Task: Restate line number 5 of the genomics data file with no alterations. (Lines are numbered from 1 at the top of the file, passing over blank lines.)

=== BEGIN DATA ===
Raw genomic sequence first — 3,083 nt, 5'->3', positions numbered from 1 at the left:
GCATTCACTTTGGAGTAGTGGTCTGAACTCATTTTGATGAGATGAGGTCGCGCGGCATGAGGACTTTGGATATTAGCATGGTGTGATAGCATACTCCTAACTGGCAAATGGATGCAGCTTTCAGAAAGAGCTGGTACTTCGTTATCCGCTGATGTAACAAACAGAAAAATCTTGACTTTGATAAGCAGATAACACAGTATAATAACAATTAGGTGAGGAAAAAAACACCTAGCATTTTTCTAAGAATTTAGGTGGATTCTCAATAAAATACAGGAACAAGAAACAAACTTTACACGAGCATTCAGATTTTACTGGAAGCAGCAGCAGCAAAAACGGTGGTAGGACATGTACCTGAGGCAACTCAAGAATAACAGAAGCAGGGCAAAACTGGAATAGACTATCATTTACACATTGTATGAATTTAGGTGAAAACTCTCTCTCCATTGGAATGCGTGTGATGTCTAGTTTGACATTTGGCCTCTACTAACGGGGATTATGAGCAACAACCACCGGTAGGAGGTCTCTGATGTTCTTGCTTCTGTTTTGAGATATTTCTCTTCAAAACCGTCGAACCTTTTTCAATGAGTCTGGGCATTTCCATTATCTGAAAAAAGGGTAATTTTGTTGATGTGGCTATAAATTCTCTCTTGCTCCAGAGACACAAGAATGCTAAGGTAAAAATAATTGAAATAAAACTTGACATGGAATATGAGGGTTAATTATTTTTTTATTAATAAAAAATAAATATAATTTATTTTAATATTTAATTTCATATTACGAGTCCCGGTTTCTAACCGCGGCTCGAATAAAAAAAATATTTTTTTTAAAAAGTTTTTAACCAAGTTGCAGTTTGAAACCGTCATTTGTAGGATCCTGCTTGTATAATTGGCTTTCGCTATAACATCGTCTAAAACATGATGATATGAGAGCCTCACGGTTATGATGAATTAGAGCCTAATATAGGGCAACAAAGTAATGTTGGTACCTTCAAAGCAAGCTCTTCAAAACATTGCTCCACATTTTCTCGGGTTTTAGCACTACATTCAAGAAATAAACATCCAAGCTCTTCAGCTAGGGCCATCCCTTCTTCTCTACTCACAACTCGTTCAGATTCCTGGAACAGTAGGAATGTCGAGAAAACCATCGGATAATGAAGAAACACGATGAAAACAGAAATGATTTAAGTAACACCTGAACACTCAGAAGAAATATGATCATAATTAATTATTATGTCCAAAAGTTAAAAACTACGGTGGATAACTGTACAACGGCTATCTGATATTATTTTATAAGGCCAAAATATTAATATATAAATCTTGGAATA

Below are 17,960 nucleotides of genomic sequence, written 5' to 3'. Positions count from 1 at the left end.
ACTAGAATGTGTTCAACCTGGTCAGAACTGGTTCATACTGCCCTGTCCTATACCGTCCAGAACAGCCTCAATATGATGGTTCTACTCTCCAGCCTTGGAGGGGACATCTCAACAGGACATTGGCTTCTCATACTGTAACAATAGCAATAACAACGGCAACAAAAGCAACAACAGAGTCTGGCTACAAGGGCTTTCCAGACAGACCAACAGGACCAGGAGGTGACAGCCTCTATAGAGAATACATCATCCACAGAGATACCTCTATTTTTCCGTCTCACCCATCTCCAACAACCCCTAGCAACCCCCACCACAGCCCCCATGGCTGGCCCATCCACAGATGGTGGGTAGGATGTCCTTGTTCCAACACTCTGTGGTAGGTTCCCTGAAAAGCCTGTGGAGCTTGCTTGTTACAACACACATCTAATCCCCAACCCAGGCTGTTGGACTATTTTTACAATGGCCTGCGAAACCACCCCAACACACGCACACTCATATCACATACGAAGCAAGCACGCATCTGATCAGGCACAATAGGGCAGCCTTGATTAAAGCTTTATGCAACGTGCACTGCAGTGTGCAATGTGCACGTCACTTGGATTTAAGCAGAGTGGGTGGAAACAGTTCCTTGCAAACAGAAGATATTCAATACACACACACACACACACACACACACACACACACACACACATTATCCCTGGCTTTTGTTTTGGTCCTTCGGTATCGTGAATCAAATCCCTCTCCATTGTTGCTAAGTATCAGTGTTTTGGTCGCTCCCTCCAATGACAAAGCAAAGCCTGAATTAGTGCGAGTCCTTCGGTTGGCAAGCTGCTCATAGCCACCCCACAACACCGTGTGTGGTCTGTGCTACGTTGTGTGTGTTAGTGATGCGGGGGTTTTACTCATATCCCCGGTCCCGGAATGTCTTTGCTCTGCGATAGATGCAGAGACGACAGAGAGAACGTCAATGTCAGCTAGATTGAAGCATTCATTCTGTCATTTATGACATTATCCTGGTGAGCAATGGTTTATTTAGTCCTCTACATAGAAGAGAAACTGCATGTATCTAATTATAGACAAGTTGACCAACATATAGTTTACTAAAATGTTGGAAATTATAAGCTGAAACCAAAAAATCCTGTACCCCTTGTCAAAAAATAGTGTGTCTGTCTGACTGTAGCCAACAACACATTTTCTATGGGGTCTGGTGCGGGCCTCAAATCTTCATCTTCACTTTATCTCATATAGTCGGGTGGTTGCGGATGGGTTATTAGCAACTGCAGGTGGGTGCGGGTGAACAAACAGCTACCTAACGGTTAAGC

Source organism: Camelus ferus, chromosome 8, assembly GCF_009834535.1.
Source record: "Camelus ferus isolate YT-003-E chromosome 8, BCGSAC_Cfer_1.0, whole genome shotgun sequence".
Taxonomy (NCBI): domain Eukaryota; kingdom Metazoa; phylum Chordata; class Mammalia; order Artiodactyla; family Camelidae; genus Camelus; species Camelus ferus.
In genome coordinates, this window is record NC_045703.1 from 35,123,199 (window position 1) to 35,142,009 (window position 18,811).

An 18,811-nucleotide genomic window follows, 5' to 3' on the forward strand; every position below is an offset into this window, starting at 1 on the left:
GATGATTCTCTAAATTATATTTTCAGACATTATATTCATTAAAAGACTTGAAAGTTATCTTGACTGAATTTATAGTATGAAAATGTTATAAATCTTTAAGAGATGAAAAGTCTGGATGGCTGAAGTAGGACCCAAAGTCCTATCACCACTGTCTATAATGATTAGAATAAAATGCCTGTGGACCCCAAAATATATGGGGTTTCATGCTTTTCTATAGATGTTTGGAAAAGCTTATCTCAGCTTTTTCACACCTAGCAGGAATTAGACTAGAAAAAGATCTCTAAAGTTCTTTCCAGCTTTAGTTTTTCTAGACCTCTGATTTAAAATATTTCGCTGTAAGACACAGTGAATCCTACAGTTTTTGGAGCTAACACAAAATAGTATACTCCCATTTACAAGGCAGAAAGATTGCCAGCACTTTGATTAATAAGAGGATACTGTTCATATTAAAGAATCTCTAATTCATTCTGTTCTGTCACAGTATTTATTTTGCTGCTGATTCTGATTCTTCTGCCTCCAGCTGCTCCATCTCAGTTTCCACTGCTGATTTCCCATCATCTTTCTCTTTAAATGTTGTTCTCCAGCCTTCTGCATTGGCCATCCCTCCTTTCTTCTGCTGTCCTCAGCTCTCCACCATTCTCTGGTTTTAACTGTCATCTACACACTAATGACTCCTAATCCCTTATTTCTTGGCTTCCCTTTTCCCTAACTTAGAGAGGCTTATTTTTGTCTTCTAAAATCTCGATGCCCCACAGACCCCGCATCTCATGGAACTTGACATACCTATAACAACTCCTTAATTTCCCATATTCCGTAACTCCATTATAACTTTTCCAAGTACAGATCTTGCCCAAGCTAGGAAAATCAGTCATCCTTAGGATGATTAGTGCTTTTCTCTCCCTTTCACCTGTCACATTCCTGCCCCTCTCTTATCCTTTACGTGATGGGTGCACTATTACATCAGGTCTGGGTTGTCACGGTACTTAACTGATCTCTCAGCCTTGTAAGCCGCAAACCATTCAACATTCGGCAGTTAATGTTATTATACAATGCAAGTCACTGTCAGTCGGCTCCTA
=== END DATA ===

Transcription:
Source organism: Camelus ferus, chromosome 8, assembly GCF_009834535.1.